Is the writer a dyspeptic cynic? Or just recognizing that all may not be well in all institutions of higher learning in the U.S.? The nation’s overall six-year college graduation rate, 56% according to the National Center for Educational Statistics, isn’t exactly impressive. And those who do graduate may not have actually learned very much. According to a new book, Academically Adrift, students make stronger gains in critical thinking, complex reasoning, and writing skills if they are required to do substantial work, such as at least 20 pages of writing in a semester course, and more than 40 pages of reading a week in a semester course. Faculty interaction, an area in which HBCUs excel, was also found to be associated with greater gains in student learning.
According to a report released in December, “The Educational Effectiveness of Historically Black Colleges and Universities,” HBCUs play a significant role in preparing their students for success. The graduates of certain HBCUs, for example, Xavier University of Louisiana, Spelman, and Morehouse, were successfully admitted to “graduate, medical, engineering, law schools … in percentages … equaling or exceeding those of African American students that attended” traditionally White schools. The report also noted strengths unique to HBCUs: faculty role models and their dedication to teaching, a socially supportive environment and greater interaction with faculty, an emphasis on career exploration and leadership, and their greater success in graduating higher numbers of Black STEM majors.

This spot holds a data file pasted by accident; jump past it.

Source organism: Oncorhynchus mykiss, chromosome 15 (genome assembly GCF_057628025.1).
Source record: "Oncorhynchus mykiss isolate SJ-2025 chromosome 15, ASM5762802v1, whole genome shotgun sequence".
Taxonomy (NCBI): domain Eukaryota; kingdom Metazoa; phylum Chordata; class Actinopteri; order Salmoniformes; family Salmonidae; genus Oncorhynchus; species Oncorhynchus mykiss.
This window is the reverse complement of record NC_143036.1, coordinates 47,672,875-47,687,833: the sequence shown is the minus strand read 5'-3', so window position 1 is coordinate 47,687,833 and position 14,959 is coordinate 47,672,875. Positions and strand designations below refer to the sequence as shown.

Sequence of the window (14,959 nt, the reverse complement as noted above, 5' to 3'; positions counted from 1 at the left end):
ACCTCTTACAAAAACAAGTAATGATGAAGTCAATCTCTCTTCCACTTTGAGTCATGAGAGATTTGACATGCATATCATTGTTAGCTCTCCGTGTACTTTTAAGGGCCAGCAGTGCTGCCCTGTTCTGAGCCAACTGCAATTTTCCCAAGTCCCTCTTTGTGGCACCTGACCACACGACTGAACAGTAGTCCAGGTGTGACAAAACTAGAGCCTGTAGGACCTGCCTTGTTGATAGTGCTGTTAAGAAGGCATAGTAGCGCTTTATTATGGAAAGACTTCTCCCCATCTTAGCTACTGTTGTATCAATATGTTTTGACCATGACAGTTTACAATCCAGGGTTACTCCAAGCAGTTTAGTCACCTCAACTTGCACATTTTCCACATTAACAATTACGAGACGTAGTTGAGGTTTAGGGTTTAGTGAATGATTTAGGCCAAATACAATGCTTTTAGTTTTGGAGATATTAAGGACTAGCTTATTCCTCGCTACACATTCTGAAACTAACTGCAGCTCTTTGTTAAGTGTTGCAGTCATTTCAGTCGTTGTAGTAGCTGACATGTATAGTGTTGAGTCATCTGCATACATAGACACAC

The report noted, however, that from the 1970s to the 1990s, significant changes in the results of attending an HBCU had occurred. In the 1970s, matriculating at an HBCU was associated with higher wages and a greater chance of graduation, compared with attending a predominantly White school. By the 1990s, however, there was a 20% decline in the relative wages of HBCU grads compared with Black students who graduated from non-HBCUs, although SAT scores of students accepted into HBCUs had also risen during that same period.
President Obama has called for all Americans who graduate high school to be prepared for college or one year of job training so that we as a nation can compete globally. Nelms says that providing support for HBCUs, which have never received equal funding, must be part of that mandate. At NCCU, students are assigned academic advisers who reach out to students as a problem is developing—not afterwards. Faculty learning communities, housing freshmen and sophomores separately while they adjust to college life, and immersing them in an academic culture are all part of an overall strategy to support student success, says Nelms. “It’s not episodic.”
Are HBCUs for every Black student? “Black students should consider HBCUs, but like everyone else, they should go to schools where their needs will be met,” Nelms advises. Going to college with a clear idea of what you hope to get out of it helps, too. Sayers said she approached Grambling with a “severe open-mindedness” and a determination to have a “university experience like no other.”
Did you attend an HBCU or a traditionally White institution? What do you think of your experience? Are HBCUs still relevant, or no longer necessary? Feel free to share your thoughts in the comments section below.